A simple framework based on my short taxonomy of open source strategies (specifically applied to machine learning models).
Dimensions of what you can open-source:
- A paper that describes the algorithm
- the code that implements the algorithm
- The model weights (and the code)
- The training data, model weights, and code
Under varying levels of licensing
- Copyleft (i.e., you can use but derived works must be open-sourced)
- Permissive (might retain some rights but usable in commercial derivatives without OSS)
Some newer restrictions
- “No competing models” (OpenAI)
- “No copying if you offer it as a managed service” (e.g., Elastic)
- Academic/non-commercial (LLaMA)
What should you choose? Non-exhaustive list of a few examples
You have proprietary data, but not enough resources or expertise. Twitter’s model features are probably not relevant to many other businesses. Even if you deployed Twitter’s ranking algorithms, you would still need to figure out a way to break down Twitter’s network effects and decade of proprietary data.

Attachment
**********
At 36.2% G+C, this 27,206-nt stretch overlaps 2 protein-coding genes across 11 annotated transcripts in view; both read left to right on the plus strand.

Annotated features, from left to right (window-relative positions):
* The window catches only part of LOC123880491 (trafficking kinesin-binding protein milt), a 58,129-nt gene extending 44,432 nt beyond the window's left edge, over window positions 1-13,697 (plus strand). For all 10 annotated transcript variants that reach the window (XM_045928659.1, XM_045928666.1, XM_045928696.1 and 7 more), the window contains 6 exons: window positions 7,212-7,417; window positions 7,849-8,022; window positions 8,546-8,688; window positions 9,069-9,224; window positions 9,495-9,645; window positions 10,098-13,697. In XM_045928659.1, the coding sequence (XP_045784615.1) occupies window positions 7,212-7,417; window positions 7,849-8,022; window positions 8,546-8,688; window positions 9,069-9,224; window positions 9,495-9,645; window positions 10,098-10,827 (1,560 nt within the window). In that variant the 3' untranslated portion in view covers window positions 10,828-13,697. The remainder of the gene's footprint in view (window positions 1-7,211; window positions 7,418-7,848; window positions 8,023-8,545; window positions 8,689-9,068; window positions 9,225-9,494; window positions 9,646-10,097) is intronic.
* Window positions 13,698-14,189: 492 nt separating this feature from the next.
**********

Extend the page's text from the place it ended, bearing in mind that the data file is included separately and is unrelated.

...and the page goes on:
You want to recruit and retain top researchers. The best researchers want to publish their work. Combined with the resources and data from the large tech companies, researchers might accomplish more in an industry lab than academic one. Even Apple has relaxed its insistence on secrecy to retain top talent.
You sell hardware or cloud resources. Commoditize your complement. If you sell GPUs or cloud resources, you want the greatest number of organizations to be running large custom training jobs, inference and everything else.
You have no distribution but have a breakthrough insight. Open-source provides a level of distribution when you have none. Stability Diffusion (Stability AI) grew on this principle. Distribution is often the hardest part.